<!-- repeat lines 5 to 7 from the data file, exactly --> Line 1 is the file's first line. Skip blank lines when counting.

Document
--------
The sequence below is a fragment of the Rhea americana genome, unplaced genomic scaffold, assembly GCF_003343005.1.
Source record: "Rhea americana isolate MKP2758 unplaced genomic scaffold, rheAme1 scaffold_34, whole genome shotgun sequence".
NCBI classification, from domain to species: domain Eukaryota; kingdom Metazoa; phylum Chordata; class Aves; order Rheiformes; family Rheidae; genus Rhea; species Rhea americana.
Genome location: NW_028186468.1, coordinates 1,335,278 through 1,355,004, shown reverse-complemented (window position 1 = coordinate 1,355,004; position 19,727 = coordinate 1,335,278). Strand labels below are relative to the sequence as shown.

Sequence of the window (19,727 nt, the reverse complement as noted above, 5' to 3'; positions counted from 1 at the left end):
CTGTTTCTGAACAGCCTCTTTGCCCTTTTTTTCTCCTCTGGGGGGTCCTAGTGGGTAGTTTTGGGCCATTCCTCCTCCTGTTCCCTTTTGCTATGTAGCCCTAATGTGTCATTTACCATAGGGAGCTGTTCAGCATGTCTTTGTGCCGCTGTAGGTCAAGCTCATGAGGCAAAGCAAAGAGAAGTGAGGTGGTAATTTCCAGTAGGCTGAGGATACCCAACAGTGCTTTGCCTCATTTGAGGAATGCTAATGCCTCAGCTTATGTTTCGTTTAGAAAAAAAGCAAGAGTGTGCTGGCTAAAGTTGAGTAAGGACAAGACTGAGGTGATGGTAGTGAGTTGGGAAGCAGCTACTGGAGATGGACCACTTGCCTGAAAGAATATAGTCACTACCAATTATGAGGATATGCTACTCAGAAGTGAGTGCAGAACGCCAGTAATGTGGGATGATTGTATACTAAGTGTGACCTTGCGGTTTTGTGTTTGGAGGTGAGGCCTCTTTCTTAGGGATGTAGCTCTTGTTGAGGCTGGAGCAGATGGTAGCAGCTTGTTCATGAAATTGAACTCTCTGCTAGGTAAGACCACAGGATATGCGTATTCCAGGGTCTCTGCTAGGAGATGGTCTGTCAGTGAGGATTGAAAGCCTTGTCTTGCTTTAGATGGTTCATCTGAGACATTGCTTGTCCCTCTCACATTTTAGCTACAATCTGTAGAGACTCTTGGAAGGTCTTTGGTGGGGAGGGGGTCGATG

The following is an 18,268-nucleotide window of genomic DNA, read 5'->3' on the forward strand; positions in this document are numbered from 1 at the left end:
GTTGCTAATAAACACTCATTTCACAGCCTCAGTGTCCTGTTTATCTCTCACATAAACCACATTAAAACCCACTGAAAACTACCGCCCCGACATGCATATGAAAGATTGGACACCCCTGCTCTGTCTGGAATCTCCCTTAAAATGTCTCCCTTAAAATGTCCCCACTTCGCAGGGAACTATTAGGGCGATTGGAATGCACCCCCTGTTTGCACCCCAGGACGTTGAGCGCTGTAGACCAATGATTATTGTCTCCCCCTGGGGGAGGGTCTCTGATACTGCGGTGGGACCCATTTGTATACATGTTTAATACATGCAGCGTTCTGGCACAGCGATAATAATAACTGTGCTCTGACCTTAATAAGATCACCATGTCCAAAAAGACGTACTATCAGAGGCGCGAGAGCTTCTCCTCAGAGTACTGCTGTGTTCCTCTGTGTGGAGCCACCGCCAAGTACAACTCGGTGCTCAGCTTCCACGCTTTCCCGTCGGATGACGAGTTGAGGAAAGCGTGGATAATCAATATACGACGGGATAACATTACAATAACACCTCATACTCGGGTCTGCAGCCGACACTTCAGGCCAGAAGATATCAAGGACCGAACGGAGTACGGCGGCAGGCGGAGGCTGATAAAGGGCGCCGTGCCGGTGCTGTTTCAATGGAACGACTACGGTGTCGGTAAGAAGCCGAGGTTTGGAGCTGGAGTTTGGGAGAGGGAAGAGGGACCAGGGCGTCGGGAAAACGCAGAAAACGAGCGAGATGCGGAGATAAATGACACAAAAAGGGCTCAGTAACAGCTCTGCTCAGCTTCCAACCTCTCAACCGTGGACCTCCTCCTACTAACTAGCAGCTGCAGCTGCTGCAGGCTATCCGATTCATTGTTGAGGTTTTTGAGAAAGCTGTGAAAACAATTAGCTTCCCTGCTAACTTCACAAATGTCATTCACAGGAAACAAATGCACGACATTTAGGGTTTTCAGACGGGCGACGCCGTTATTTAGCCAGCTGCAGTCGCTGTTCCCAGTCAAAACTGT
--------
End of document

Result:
Sequence of the window (19,727 nt, the reverse complement as noted above, 5' to 3'; positions counted from 1 at the left end):
CTGTTTCTGAACAGCCTCTTTGCCCTTTTTTTCTCCTCTGGGGGGTCCTAGTGGGTAGTTTTGGGCCATTCCTCCTCCTGTTCCCTTTTGCTATGTAGCCCTAATGTGTCATTTACCATAGGGAGCTGTTCAGCATGTCTTTGTGCCGCTGTAGGTCAAGCTCATGAGGCAAAGCAAAGAGAAGTGAGGTGGTAATTTCCAGTAGGCTGAGGATACCCAACAGTGCTTTGCCTCATTTGAGGAATGCTAATGCCTCAGCTTATGTTTCGTTTAGAAAAAAAGCAAGAGTGTGCTGGCTAAAGTTGAGTAAGGACAAGACTGAGGTGATGGTAGTGAGTTGGGAAGCAGCTACTGGAGATGGACCACTTGCCTGAAAGAATATAGTCACTACCAATTATGAGGATATGCTACTCAGAAGTGAGTGCAGAACGCCAGTAATGTGGGATGATTGTATACTAAGTGTGACCTTGCGGTTTTGTGTTTGGAGGTGAGGCCTCTTTCTTAGGGATGTAGCTCTTGTTGAGGCTGGAGCAGATGGTAGCAGCTTGTTCATGAAATTGAACTCTCTGCTAGGTAAGACCACAGGATATGCGTATTCCAGGGTCTCTGCTAGGAGATGGTCTGTCAGTGAGGATTGAAAGCCTTGTCTTGCTTTAGATGGTTCATCTGAGACATTGCTTGTCCCTCTCACATTTTAGCTACAATCTGTAGAGACTCTTGGAAGGTCTTTGGTGGGGAGGGGGTCGATG

The following is an 18,268-nucleotide window of genomic DNA, read 5'->3' on the forward strand; positions in this document are numbered from 1 at the left end: